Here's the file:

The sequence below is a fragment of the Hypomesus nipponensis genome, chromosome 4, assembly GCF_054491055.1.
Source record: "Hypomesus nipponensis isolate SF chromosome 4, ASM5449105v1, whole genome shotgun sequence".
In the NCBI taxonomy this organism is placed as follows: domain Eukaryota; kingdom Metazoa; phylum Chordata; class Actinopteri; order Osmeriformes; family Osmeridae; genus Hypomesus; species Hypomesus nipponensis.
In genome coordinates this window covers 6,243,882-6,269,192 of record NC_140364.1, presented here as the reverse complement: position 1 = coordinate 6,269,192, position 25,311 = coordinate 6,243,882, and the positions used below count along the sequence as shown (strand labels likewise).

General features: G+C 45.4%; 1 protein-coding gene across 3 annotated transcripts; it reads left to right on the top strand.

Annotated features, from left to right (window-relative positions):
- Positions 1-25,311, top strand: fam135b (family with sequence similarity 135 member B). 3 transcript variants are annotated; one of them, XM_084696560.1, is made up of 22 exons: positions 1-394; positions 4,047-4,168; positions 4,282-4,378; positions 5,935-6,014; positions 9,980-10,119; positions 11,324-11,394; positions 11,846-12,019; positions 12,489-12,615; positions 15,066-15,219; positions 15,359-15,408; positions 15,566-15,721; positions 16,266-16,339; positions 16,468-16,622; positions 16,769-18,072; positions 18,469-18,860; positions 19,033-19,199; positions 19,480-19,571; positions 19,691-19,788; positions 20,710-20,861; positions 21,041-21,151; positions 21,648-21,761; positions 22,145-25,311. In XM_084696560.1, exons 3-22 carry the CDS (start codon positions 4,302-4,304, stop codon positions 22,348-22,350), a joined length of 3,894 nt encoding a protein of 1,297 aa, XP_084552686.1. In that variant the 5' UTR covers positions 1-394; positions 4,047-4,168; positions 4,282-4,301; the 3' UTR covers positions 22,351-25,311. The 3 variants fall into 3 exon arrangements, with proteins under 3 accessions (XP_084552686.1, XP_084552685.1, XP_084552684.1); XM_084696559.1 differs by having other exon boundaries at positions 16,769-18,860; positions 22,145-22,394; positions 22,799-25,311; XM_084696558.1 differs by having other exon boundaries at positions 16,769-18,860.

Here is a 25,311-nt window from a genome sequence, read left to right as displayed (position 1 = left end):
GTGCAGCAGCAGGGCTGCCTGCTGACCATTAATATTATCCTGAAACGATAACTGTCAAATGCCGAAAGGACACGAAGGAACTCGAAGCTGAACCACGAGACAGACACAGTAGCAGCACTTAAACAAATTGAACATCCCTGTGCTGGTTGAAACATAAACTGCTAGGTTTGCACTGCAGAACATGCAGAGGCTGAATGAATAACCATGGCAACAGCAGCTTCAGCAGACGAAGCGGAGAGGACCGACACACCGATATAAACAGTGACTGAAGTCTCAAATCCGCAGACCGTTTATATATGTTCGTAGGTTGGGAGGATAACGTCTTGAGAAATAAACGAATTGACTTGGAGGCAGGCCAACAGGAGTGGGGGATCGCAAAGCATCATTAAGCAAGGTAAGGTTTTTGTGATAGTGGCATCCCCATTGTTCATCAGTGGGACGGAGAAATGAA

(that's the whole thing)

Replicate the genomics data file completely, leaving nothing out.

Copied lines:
The sequence below is a fragment of the Hypomesus nipponensis genome, chromosome 4, assembly GCF_054491055.1.
Source record: "Hypomesus nipponensis isolate SF chromosome 4, ASM5449105v1, whole genome shotgun sequence".
In the NCBI taxonomy this organism is placed as follows: domain Eukaryota; kingdom Metazoa; phylum Chordata; class Actinopteri; order Osmeriformes; family Osmeridae; genus Hypomesus; species Hypomesus nipponensis.
In genome coordinates this window covers 6,243,882-6,269,192 of record NC_140364.1, presented here as the reverse complement: position 1 = coordinate 6,269,192, position 25,311 = coordinate 6,243,882, and the positions used below count along the sequence as shown (strand labels likewise).

General features: G+C 45.4%; 1 protein-coding gene across 3 annotated transcripts; it reads left to right on the top strand.

Annotated features, from left to right (window-relative positions):
- Positions 1-25,311, top strand: fam135b (family with sequence similarity 135 member B). 3 transcript variants are annotated; one of them, XM_084696560.1, is made up of 22 exons: positions 1-394; positions 4,047-4,168; positions 4,282-4,378; positions 5,935-6,014; positions 9,980-10,119; positions 11,324-11,394; positions 11,846-12,019; positions 12,489-12,615; positions 15,066-15,219; positions 15,359-15,408; positions 15,566-15,721; positions 16,266-16,339; positions 16,468-16,622; positions 16,769-18,072; positions 18,469-18,860; positions 19,033-19,199; positions 19,480-19,571; positions 19,691-19,788; positions 20,710-20,861; positions 21,041-21,151; positions 21,648-21,761; positions 22,145-25,311. In XM_084696560.1, exons 3-22 carry the CDS (start codon positions 4,302-4,304, stop codon positions 22,348-22,350), a joined length of 3,894 nt encoding a protein of 1,297 aa, XP_084552686.1. In that variant the 5' UTR covers positions 1-394; positions 4,047-4,168; positions 4,282-4,301; the 3' UTR covers positions 22,351-25,311. The 3 variants fall into 3 exon arrangements, with proteins under 3 accessions (XP_084552686.1, XP_084552685.1, XP_084552684.1); XM_084696559.1 differs by having other exon boundaries at positions 16,769-18,860; positions 22,145-22,394; positions 22,799-25,311; XM_084696558.1 differs by having other exon boundaries at positions 16,769-18,860.

Here is a 25,311-nt window from a genome sequence, read left to right as displayed (position 1 = left end):
GTGCAGCAGCAGGGCTGCCTGCTGACCATTAATATTATCCTGAAACGATAACTGTCAAATGCCGAAAGGACACGAAGGAACTCGAAGCTGAACCACGAGACAGACACAGTAGCAGCACTTAAACAAATTGAACATCCCTGTGCTGGTTGAAACATAAACTGCTAGGTTTGCACTGCAGAACATGCAGAGGCTGAATGAATAACCATGGCAACAGCAGCTTCAGCAGACGAAGCGGAGAGGACCGACACACCGATATAAACAGTGACTGAAGTCTCAAATCCGCAGACCGTTTATATATGTTCGTAGGTTGGGAGGATAACGTCTTGAGAAATAAACGAATTGACTTGGAGGCAGGCCAACAGGAGTGGGGGATCGCAAAGCATCATTAAGCAAGGTAAGGTTTTTGTGATAGTGGCATCCCCATTGTTCATCAGTGGGACGGAGAAATGAA